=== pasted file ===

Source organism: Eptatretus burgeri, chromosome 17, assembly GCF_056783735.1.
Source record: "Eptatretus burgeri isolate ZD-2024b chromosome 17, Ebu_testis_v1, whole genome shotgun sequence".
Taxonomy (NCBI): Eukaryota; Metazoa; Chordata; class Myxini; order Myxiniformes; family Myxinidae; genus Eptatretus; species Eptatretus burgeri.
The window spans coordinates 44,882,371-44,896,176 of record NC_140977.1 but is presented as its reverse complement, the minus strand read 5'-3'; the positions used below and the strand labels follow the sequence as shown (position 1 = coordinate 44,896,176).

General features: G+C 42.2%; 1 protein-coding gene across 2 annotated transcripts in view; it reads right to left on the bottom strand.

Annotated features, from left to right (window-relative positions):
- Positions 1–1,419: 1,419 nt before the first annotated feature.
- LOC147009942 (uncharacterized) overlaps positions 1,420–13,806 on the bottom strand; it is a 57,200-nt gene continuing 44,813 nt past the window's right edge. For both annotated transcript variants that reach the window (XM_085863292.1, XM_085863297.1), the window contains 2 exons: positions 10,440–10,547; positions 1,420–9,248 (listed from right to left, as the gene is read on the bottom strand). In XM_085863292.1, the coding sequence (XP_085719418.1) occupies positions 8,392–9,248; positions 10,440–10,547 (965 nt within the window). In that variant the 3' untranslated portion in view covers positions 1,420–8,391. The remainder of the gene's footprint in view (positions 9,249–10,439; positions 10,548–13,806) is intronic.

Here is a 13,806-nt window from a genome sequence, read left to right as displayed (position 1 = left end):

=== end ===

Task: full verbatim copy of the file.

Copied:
Source organism: Eptatretus burgeri, chromosome 17, assembly GCF_056783735.1.
Source record: "Eptatretus burgeri isolate ZD-2024b chromosome 17, Ebu_testis_v1, whole genome shotgun sequence".
Taxonomy (NCBI): Eukaryota; Metazoa; Chordata; class Myxini; order Myxiniformes; family Myxinidae; genus Eptatretus; species Eptatretus burgeri.
The window spans coordinates 44,882,371-44,896,176 of record NC_140977.1 but is presented as its reverse complement, the minus strand read 5'-3'; the positions used below and the strand labels follow the sequence as shown (position 1 = coordinate 44,896,176).

General features: G+C 42.2%; 1 protein-coding gene across 2 annotated transcripts in view; it reads right to left on the bottom strand.

Annotated features, from left to right (window-relative positions):
- Positions 1–1,419: 1,419 nt before the first annotated feature.
- LOC147009942 (uncharacterized) overlaps positions 1,420–13,806 on the bottom strand; it is a 57,200-nt gene continuing 44,813 nt past the window's right edge. For both annotated transcript variants that reach the window (XM_085863292.1, XM_085863297.1), the window contains 2 exons: positions 10,440–10,547; positions 1,420–9,248 (listed from right to left, as the gene is read on the bottom strand). In XM_085863292.1, the coding sequence (XP_085719418.1) occupies positions 8,392–9,248; positions 10,440–10,547 (965 nt within the window). In that variant the 3' untranslated portion in view covers positions 1,420–8,391. The remainder of the gene's footprint in view (positions 9,249–10,439; positions 10,548–13,806) is intronic.

Here is a 13,806-nt window from a genome sequence, read left to right as displayed (position 1 = left end):